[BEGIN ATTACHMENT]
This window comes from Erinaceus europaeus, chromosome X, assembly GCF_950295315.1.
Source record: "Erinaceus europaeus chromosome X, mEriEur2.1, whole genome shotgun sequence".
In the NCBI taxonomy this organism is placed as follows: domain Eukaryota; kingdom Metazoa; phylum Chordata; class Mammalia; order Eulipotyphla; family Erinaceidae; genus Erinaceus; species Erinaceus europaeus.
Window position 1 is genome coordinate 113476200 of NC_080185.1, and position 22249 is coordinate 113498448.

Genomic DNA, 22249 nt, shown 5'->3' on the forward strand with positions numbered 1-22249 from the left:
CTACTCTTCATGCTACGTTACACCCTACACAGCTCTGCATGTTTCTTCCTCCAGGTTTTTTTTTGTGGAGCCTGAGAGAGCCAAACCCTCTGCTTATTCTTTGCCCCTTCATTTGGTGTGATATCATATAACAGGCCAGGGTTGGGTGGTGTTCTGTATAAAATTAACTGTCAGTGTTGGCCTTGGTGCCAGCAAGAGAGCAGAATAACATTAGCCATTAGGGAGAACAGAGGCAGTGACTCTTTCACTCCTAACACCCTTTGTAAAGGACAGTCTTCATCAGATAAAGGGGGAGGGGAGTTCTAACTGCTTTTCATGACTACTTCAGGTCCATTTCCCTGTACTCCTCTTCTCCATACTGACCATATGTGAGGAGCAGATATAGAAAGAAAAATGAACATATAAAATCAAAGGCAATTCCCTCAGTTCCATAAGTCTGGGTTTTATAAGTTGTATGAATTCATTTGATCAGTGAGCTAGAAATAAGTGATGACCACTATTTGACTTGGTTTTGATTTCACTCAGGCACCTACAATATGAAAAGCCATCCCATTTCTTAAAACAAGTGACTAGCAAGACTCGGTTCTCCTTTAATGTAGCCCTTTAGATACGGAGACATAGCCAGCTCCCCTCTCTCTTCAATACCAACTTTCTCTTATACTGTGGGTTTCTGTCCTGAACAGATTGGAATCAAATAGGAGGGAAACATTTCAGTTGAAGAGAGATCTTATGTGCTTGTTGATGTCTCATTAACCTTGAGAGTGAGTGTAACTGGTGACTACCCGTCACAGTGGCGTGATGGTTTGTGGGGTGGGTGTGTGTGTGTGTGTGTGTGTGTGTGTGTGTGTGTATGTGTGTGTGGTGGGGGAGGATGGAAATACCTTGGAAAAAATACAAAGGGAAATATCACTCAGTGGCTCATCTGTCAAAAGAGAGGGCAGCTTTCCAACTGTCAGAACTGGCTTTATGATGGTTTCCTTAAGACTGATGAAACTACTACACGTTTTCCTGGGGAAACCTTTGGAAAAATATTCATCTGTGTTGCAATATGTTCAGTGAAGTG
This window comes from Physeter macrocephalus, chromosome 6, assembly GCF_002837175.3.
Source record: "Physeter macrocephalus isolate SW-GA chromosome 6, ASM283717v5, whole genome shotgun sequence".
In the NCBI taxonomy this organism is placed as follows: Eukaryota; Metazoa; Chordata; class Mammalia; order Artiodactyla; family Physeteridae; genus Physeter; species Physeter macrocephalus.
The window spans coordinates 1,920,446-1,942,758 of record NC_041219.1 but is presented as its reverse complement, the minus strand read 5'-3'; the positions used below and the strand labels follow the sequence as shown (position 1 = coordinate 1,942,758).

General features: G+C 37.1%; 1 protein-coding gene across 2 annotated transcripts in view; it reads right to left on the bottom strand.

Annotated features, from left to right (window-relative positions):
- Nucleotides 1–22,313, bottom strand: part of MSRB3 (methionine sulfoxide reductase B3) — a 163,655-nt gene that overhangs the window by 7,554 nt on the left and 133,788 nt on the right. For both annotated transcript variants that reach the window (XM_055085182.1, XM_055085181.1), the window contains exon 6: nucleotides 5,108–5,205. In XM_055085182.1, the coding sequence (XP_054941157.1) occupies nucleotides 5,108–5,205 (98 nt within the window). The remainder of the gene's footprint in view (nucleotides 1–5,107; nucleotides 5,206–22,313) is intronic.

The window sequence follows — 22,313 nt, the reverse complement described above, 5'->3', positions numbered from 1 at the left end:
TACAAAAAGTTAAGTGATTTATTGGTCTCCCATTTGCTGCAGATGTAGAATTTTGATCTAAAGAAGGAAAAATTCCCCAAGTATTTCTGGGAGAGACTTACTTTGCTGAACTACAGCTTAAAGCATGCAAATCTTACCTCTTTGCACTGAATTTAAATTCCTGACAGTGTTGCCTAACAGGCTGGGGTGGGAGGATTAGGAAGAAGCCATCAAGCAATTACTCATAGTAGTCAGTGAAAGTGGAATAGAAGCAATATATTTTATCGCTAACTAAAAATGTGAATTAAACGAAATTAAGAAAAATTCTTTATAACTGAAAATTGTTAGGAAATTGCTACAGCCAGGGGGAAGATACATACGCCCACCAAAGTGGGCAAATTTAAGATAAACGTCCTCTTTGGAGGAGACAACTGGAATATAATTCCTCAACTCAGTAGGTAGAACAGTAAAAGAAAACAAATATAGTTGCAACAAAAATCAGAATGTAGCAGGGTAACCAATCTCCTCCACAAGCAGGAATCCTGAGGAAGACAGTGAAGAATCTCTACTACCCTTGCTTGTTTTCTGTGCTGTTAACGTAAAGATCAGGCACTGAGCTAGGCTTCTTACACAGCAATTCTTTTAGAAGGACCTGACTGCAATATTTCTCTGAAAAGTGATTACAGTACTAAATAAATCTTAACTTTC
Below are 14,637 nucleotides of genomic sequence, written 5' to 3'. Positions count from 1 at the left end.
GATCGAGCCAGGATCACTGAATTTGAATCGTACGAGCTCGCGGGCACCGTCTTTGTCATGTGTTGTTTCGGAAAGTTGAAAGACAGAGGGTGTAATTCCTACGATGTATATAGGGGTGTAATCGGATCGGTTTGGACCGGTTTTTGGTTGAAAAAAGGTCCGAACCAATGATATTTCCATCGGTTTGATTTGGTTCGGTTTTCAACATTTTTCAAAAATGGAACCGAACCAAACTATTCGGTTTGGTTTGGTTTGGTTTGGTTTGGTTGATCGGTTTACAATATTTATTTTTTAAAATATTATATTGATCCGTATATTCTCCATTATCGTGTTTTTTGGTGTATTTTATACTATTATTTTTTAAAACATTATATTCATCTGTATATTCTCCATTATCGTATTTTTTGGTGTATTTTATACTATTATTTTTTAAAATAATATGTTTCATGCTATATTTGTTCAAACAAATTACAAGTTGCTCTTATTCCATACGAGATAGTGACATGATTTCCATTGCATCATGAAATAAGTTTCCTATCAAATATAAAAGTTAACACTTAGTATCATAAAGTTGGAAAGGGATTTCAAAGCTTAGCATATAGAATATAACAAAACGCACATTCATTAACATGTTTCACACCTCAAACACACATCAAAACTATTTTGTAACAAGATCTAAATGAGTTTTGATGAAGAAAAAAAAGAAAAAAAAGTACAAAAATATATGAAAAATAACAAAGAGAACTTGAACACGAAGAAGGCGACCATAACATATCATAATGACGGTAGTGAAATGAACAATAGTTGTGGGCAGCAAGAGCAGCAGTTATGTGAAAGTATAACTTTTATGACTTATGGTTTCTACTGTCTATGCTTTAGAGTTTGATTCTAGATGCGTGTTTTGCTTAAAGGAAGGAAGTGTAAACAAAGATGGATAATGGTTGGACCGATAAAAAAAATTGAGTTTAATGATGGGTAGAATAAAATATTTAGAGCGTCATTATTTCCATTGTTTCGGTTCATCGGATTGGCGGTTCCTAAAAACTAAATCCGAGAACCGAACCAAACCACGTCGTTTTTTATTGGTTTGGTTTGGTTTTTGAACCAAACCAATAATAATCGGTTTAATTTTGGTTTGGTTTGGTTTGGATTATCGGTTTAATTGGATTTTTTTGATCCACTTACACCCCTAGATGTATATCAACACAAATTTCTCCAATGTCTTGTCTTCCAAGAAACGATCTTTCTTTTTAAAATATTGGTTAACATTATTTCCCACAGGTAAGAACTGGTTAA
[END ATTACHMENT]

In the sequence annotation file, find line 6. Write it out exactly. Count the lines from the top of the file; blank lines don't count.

CTACTCTTCATGCTACGTTACACCCTACACAGCTCTGCATGTTTCTTCCTCCAGGTTTTTTTTTGTGGAGCCTGAGAGAGCCAAACCCTCTGCTTATTCTTTGCCCCTTCATTTGGTGTGATATCATATAACAGGCCAGGGTTGGGTGGTGTTCTGTATAAAATTAACTGTCAGTGTTGGCCTTGGTGCCAGCAAGAGAGCAGAATAACATTAGCCATTAGGGAGAACAGAGGCAGTGACTCTTTCACTCCTAACACCCTTTGTAAAGGACAGTCTTCATCAGATAAAGGGGGAGGGGAGTTCTAACTGCTTTTCATGACTACTTCAGGTCCATTTCCCTGTACTCCTCTTCTCCATACTGACCATATGTGAGGAGCAGATATAGAAAGAAAAATGAACATATAAAATCAAAGGCAATTCCCTCAGTTCCATAAGTCTGGGTTTTATAAGTTGTATGAATTCATTTGATCAGTGAGCTAGAAATAAGTGATGACCACTATTTGACTTGGTTTTGATTTCACTCAGGCACCTACAATATGAAAAGCCATCCCATTTCTTAAAACAAGTGACTAGCAAGACTCGGTTCTCCTTTAATGTAGCCCTTTAGATACGGAGACATAGCCAGCTCCCCTCTCTCTTCAATACCAACTTTCTCTTATACTGTGGGTTTCTGTCCTGAACAGATTGGAATCAAATAGGAGGGAAACATTTCAGTTGAAGAGAGATCTTATGTGCTTGTTGATGTCTCATTAACCTTGAGAGTGAGTGTAACTGGTGACTACCCGTCACAGTGGCGTGATGGTTTGTGGGGTGGGTGTGTGTGTGTGTGTGTGTGTGTGTGTGTGTGTGTATGTGTGTGTGGTGGGGGAGGATGGAAATACCTTGGAAAAAATACAAAGGGAAATATCACTCAGTGGCTCATCTGTCAAAAGAGAGGGCAGCTTTCCAACTGTCAGAACTGGCTTTATGATGGTTTCCTTAAGACTGATGAAACTACTACACGTTTTCCTGGGGAAACCTTTGGAAAAATATTCATCTGTGTTGCAATATGTTCAGTGAAGTG